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Street flooded? Here’s how to check if your catch basin is clean, and how to DIY

Here's how to clean your catch basins ahead of potential flooding.

by Mary Staes
August 26, 2021

With the threat of significant tropical weather coming to New Orleans, we thought it would be helpful to share this article about cleaning your catch basins with our readers.

First, you can see if the city has cleaned the catch basins in your area. In an online map released earlier this year, the city released a new tracking platforms where residents can zoom in on their area and see if the catch basins have been cleaned by the Public Works Department. Click here to see the map and search for your address. 

So, what if the city hasn’t gotten to you, or your catch basin is dirty again? Well, grab a shovel and a bucket, we’re going to be here a while.

Here’s how the city of New Orleans suggests residents clean their catch basins:

What you’ll need: gloves, a rake, shovel or broom and a waste container.

  1. Clear any debris in front of, and within about 10 feet of the basin opening using the rake, shovel, or broom.
  2. Be sure to remove any waste that may be stuck in the grates, especially the bottom ones.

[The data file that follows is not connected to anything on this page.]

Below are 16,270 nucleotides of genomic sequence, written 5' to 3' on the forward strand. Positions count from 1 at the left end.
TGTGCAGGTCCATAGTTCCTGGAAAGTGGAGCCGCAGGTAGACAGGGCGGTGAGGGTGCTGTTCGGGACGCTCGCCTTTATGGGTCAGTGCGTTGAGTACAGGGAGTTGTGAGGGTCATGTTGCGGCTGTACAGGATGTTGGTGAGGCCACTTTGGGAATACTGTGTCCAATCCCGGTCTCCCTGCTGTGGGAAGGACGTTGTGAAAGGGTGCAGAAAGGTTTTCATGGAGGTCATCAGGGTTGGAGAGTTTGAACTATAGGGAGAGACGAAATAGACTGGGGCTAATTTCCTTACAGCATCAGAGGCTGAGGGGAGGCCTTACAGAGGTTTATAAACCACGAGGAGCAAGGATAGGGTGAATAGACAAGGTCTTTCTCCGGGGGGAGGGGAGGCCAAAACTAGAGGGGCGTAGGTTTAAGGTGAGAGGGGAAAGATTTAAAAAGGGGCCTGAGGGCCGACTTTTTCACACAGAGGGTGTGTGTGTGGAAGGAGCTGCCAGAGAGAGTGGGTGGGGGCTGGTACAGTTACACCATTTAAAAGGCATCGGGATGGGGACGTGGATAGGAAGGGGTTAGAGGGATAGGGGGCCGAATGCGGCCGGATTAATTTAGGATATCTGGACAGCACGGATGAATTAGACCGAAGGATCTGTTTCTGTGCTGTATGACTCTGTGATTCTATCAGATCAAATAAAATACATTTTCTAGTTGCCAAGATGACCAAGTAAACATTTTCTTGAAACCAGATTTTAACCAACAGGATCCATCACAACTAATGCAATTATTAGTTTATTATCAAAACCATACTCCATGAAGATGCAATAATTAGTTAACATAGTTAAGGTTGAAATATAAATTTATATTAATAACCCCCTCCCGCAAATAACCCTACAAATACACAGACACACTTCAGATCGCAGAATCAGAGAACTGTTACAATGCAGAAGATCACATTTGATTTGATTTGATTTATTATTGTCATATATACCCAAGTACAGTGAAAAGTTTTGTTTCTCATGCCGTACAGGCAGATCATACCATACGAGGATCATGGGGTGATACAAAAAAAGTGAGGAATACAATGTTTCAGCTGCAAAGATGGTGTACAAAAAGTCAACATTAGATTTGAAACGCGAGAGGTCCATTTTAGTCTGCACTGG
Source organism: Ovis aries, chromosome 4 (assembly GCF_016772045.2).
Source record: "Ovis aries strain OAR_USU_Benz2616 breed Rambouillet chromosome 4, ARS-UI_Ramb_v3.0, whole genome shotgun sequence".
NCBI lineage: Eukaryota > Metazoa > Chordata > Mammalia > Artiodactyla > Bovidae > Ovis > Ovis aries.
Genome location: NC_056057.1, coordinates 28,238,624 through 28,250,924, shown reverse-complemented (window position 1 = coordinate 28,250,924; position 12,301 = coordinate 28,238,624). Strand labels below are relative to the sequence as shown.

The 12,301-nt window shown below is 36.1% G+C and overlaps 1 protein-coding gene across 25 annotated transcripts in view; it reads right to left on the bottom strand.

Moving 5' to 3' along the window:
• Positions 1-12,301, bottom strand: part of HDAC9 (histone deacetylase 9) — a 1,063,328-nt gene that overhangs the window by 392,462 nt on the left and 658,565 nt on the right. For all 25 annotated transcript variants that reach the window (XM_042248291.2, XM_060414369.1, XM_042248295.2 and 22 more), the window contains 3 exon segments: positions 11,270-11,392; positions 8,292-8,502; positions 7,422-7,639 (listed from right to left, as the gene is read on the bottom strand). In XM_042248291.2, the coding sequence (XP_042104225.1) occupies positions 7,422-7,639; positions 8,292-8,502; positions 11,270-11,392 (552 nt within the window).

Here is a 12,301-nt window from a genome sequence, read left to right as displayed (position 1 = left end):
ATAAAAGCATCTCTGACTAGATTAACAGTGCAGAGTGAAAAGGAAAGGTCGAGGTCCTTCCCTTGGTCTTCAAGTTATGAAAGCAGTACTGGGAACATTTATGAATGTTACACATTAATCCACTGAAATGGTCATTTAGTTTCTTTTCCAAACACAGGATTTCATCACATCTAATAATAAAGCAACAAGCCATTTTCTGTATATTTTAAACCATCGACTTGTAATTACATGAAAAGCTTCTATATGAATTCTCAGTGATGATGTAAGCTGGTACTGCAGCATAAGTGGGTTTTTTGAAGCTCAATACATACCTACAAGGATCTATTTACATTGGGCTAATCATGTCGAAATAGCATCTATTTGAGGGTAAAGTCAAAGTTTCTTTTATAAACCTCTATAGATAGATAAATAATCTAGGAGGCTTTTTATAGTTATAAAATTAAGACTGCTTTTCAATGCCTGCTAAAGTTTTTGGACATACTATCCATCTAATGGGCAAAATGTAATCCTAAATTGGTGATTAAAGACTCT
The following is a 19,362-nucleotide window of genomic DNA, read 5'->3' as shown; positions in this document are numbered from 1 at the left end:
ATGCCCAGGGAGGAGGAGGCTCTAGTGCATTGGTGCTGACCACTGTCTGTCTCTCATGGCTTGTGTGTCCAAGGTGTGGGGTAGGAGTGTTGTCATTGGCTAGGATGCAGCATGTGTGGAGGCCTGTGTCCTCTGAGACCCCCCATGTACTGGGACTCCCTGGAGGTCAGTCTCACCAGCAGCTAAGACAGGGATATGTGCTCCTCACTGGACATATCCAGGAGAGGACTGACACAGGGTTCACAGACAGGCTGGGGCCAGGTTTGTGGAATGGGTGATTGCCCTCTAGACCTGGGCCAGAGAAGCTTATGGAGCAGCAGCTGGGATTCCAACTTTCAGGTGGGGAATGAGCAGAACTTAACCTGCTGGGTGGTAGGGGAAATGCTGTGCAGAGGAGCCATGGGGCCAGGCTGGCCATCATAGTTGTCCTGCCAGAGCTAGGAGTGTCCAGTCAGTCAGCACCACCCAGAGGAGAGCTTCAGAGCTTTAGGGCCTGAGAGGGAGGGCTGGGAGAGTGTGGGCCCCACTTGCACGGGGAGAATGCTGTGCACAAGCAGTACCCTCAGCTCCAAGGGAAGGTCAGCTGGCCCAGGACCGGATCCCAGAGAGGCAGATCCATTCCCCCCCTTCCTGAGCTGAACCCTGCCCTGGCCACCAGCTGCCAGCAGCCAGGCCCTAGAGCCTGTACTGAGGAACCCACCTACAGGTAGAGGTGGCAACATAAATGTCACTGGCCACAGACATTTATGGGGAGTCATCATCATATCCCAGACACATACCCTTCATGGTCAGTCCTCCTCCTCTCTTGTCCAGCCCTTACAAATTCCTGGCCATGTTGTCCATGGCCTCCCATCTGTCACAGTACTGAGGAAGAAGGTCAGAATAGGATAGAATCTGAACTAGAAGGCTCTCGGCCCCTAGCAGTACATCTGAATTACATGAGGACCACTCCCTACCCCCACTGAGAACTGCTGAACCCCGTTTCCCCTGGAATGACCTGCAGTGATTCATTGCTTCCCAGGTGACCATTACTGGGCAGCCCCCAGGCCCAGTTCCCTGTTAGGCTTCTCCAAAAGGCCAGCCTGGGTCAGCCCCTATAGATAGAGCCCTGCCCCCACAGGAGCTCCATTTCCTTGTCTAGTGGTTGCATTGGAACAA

3. Be careful of sharp objects and always watch for traffic.
  4. Let city crews handle garbage or any debris inside the catch basin. Do not attempt to lift the lid, clear surface debris only.

So now that you’ve cleared out the front, your street is STILL FLOODING. 🚣Time to report it to the city.

How to report a clogged catch basin in New Orleans

You can call 311 to report a clogged catch basin to the Department of Public Works, but be sure to know the nearest street when you call. You can also click here to report it to the Sewerage and Water Board.

Stay dry friends!

Mary Staes is our Digital Curator. She crafts content for our social media platforms and our website. Before Very Local, she worked with CBS affiliate WWL-TV as a web producer and weekend assignment editor for about 4 years. She has also handled broadcast coverage for 160 Marine Reserve training facilities while she served as an active duty Marine. As a native New Orleanian, she takes being "very local" to heart. She loves being intertwined with the culture and figuring out how there are less than two degrees of separation between us all, whether we're natives or not.

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